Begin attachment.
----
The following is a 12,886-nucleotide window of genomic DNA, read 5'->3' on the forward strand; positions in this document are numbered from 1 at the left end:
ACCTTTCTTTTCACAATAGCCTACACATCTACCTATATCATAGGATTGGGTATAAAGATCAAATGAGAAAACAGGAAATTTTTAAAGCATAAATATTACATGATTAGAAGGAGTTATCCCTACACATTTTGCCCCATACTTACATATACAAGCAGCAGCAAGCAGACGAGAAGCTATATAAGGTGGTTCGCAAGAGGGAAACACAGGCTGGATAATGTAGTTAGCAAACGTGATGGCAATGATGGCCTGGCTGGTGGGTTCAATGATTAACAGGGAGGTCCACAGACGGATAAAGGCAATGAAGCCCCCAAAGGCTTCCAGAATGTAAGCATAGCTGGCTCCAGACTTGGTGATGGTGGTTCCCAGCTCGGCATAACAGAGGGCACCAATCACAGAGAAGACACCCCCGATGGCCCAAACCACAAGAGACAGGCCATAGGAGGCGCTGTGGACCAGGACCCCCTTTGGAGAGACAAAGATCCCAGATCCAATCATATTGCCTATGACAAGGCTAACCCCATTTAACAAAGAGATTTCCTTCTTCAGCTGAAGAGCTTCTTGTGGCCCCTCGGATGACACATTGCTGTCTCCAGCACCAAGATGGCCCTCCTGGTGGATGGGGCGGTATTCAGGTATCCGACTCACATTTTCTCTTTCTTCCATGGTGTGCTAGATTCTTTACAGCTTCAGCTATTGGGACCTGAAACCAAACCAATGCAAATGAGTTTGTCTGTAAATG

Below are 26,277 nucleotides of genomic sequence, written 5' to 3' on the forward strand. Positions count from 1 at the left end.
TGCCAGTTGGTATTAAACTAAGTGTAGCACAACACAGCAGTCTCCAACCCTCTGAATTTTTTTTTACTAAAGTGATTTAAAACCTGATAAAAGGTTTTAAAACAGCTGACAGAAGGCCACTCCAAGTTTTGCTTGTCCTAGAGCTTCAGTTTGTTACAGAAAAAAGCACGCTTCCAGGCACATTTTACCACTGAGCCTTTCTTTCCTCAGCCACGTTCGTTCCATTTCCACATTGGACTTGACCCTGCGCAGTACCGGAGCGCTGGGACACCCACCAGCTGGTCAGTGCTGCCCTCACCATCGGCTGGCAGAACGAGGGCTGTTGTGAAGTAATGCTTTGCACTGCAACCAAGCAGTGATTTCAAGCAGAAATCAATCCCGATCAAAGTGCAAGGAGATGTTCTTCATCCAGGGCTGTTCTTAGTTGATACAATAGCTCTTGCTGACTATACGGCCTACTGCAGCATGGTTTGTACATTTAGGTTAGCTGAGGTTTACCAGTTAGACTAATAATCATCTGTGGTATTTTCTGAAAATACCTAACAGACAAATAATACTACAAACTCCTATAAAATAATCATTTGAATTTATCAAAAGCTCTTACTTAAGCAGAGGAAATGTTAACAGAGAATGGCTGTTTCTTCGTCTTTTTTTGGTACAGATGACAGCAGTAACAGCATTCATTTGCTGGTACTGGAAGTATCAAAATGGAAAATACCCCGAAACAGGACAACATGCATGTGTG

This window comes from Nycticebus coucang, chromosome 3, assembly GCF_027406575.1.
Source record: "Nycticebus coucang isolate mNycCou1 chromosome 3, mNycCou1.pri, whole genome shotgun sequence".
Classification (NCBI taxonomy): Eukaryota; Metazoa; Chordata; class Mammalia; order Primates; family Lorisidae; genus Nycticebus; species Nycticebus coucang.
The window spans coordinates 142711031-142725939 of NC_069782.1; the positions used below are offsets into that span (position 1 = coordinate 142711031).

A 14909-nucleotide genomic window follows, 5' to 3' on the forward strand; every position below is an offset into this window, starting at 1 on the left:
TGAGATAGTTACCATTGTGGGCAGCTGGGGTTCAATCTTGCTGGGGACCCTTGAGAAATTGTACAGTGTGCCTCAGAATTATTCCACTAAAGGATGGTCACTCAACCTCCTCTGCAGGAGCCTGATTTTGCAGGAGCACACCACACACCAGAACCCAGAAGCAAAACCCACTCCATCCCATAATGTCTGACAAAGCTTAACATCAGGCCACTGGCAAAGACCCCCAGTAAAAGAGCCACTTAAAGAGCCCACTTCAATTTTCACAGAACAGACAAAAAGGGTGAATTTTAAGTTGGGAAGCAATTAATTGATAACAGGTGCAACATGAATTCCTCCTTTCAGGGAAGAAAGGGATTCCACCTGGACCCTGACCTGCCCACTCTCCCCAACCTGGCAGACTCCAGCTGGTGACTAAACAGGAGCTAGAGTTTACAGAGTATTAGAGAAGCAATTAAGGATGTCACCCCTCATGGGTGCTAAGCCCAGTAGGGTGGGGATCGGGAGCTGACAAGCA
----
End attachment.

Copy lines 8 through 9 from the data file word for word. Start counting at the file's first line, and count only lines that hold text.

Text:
The window spans coordinates 142711031-142725939 of NC_069782.1; the positions used below are offsets into that span (position 1 = coordinate 142711031).

A 14909-nucleotide genomic window follows, 5' to 3' on the forward strand; every position below is an offset into this window, starting at 1 on the left: